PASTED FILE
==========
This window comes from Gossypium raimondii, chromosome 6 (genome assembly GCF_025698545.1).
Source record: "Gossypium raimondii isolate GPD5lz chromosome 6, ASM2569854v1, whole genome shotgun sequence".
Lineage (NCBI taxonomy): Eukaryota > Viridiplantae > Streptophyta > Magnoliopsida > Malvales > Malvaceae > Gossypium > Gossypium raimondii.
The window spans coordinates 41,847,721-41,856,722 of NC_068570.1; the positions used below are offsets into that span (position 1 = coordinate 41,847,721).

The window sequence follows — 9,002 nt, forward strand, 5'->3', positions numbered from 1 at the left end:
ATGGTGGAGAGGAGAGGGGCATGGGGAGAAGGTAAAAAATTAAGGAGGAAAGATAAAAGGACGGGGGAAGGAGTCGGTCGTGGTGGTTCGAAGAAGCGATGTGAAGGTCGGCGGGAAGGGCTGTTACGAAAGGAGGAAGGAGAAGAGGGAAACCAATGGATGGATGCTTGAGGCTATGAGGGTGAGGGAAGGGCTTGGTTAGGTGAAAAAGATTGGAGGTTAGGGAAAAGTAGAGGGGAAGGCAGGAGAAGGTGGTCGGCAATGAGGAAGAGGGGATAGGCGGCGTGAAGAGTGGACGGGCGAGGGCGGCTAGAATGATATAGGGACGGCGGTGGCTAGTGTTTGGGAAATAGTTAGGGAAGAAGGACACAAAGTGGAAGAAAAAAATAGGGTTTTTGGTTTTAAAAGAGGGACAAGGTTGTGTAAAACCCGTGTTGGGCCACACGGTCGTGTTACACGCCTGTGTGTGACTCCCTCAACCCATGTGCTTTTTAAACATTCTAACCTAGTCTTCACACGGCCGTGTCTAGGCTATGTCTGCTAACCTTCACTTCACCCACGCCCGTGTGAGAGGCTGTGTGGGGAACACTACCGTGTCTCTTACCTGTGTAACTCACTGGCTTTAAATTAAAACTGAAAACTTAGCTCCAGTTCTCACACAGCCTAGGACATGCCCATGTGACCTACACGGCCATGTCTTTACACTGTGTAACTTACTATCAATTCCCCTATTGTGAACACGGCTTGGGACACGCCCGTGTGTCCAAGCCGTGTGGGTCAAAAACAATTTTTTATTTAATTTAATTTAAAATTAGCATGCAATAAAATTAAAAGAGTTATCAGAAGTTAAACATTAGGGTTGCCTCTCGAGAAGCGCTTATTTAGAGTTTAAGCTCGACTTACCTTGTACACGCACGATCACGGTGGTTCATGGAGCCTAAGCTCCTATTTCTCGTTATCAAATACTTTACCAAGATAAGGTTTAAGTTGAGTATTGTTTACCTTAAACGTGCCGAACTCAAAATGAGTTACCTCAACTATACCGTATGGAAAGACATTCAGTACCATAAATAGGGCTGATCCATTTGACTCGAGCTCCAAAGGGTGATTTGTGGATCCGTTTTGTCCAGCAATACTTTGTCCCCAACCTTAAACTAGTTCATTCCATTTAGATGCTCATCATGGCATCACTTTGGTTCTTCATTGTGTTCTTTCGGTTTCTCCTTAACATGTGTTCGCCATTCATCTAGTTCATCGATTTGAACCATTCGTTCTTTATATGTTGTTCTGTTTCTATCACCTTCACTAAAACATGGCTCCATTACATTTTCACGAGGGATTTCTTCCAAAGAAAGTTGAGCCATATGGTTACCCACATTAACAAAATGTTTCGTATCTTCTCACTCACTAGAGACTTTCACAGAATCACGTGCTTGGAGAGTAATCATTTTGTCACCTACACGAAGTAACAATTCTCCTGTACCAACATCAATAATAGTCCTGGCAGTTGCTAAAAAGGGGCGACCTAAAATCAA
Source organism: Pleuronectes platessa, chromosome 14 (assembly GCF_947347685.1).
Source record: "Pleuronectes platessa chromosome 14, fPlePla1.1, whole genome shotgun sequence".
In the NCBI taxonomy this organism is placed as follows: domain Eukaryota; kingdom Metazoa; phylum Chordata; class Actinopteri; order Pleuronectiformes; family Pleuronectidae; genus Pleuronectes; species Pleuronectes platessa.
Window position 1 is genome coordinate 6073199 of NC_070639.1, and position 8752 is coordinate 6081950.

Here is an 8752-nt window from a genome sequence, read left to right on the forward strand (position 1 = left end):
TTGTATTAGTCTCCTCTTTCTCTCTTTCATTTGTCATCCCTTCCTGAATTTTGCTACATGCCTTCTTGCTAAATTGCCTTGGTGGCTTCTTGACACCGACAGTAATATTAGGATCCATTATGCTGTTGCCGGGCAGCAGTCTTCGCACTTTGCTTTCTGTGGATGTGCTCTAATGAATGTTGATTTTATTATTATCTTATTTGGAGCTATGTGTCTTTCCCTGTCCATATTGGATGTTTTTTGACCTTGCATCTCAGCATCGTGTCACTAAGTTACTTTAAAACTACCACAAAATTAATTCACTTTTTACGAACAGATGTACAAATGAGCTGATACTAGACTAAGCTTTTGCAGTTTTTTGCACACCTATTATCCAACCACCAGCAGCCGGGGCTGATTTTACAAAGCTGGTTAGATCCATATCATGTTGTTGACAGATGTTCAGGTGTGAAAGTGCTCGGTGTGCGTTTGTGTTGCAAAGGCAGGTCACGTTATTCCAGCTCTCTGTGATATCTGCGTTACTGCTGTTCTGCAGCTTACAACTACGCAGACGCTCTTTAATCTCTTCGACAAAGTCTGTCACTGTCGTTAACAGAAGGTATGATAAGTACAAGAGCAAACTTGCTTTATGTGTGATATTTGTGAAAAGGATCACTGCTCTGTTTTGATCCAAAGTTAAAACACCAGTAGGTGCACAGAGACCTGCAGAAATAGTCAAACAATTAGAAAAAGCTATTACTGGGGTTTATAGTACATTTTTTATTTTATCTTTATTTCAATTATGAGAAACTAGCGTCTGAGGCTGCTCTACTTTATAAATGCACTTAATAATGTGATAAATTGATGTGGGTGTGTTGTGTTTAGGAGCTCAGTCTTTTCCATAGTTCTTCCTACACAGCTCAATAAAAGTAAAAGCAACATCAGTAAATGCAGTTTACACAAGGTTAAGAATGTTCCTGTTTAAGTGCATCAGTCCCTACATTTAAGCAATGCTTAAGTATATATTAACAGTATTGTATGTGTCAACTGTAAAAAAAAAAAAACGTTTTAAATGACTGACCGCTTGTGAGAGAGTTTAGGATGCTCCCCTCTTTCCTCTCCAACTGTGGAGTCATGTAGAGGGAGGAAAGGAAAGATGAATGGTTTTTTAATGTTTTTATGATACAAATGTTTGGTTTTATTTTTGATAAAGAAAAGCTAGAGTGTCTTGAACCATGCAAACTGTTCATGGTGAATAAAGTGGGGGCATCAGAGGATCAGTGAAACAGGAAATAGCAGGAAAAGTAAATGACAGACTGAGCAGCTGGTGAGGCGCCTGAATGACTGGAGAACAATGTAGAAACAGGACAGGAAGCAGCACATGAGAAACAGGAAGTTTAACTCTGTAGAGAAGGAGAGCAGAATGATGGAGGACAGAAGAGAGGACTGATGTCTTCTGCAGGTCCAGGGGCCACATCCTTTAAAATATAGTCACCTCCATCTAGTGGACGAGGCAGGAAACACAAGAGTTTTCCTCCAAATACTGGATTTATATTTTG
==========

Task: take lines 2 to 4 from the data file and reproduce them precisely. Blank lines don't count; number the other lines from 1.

Source record: "Gossypium raimondii isolate GPD5lz chromosome 6, ASM2569854v1, whole genome shotgun sequence".
Lineage (NCBI taxonomy): Eukaryota > Viridiplantae > Streptophyta > Magnoliopsida > Malvales > Malvaceae > Gossypium > Gossypium raimondii.
The window spans coordinates 41,847,721-41,856,722 of NC_068570.1; the positions used below are offsets into that span (position 1 = coordinate 41,847,721).